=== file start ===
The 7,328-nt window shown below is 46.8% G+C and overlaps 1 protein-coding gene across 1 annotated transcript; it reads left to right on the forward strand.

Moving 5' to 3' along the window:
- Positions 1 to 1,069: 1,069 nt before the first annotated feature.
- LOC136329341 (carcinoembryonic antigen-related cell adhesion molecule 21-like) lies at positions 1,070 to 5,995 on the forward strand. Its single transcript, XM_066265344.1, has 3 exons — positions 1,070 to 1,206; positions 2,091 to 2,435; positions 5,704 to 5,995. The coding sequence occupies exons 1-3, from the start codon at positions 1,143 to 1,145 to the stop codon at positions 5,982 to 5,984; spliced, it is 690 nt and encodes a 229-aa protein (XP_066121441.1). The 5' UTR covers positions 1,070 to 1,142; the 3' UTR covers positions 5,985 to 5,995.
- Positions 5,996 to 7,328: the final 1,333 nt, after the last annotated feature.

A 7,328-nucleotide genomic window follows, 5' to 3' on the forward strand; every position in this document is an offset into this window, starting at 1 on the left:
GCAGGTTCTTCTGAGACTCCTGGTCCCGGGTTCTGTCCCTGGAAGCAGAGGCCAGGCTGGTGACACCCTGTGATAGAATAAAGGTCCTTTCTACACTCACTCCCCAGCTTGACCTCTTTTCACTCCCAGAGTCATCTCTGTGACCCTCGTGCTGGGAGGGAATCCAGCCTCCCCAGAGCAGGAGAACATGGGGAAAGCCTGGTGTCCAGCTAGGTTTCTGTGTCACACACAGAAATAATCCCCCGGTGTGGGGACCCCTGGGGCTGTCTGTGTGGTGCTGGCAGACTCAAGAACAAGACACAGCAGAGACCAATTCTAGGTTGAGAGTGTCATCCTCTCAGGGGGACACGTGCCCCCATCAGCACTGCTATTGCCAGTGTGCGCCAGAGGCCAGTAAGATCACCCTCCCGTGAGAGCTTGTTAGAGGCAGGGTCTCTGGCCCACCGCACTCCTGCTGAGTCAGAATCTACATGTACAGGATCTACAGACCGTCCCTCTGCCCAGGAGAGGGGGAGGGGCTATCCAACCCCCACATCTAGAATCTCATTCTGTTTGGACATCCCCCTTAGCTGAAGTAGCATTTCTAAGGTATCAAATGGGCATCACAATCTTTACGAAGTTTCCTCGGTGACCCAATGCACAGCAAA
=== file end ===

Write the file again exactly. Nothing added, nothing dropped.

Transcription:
The 7,328-nt window shown below is 46.8% G+C and overlaps 1 protein-coding gene across 1 annotated transcript; it reads left to right on the forward strand.

Moving 5' to 3' along the window:
- Positions 1 to 1,069: 1,069 nt before the first annotated feature.
- LOC136329341 (carcinoembryonic antigen-related cell adhesion molecule 21-like) lies at positions 1,070 to 5,995 on the forward strand. Its single transcript, XM_066265344.1, has 3 exons — positions 1,070 to 1,206; positions 2,091 to 2,435; positions 5,704 to 5,995. The coding sequence occupies exons 1-3, from the start codon at positions 1,143 to 1,145 to the stop codon at positions 5,982 to 5,984; spliced, it is 690 nt and encodes a 229-aa protein (XP_066121441.1). The 5' UTR covers positions 1,070 to 1,142; the 3' UTR covers positions 5,985 to 5,995.
- Positions 5,996 to 7,328: the final 1,333 nt, after the last annotated feature.

A 7,328-nucleotide genomic window follows, 5' to 3' on the forward strand; every position in this document is an offset into this window, starting at 1 on the left:
GCAGGTTCTTCTGAGACTCCTGGTCCCGGGTTCTGTCCCTGGAAGCAGAGGCCAGGCTGGTGACACCCTGTGATAGAATAAAGGTCCTTTCTACACTCACTCCCCAGCTTGACCTCTTTTCACTCCCAGAGTCATCTCTGTGACCCTCGTGCTGGGAGGGAATCCAGCCTCCCCAGAGCAGGAGAACATGGGGAAAGCCTGGTGTCCAGCTAGGTTTCTGTGTCACACACAGAAATAATCCCCCGGTGTGGGGACCCCTGGGGCTGTCTGTGTGGTGCTGGCAGACTCAAGAACAAGACACAGCAGAGACCAATTCTAGGTTGAGAGTGTCATCCTCTCAGGGGGACACGTGCCCCCATCAGCACTGCTATTGCCAGTGTGCGCCAGAGGCCAGTAAGATCACCCTCCCGTGAGAGCTTGTTAGAGGCAGGGTCTCTGGCCCACCGCACTCCTGCTGAGTCAGAATCTACATGTACAGGATCTACAGACCGTCCCTCTGCCCAGGAGAGGGGGAGGGGCTATCCAACCCCCACATCTAGAATCTCATTCTGTTTGGACATCCCCCTTAGCTGAAGTAGCATTTCTAAGGTATCAAATGGGCATCACAATCTTTACGAAGTTTCCTCGGTGACCCAATGCACAGCAAA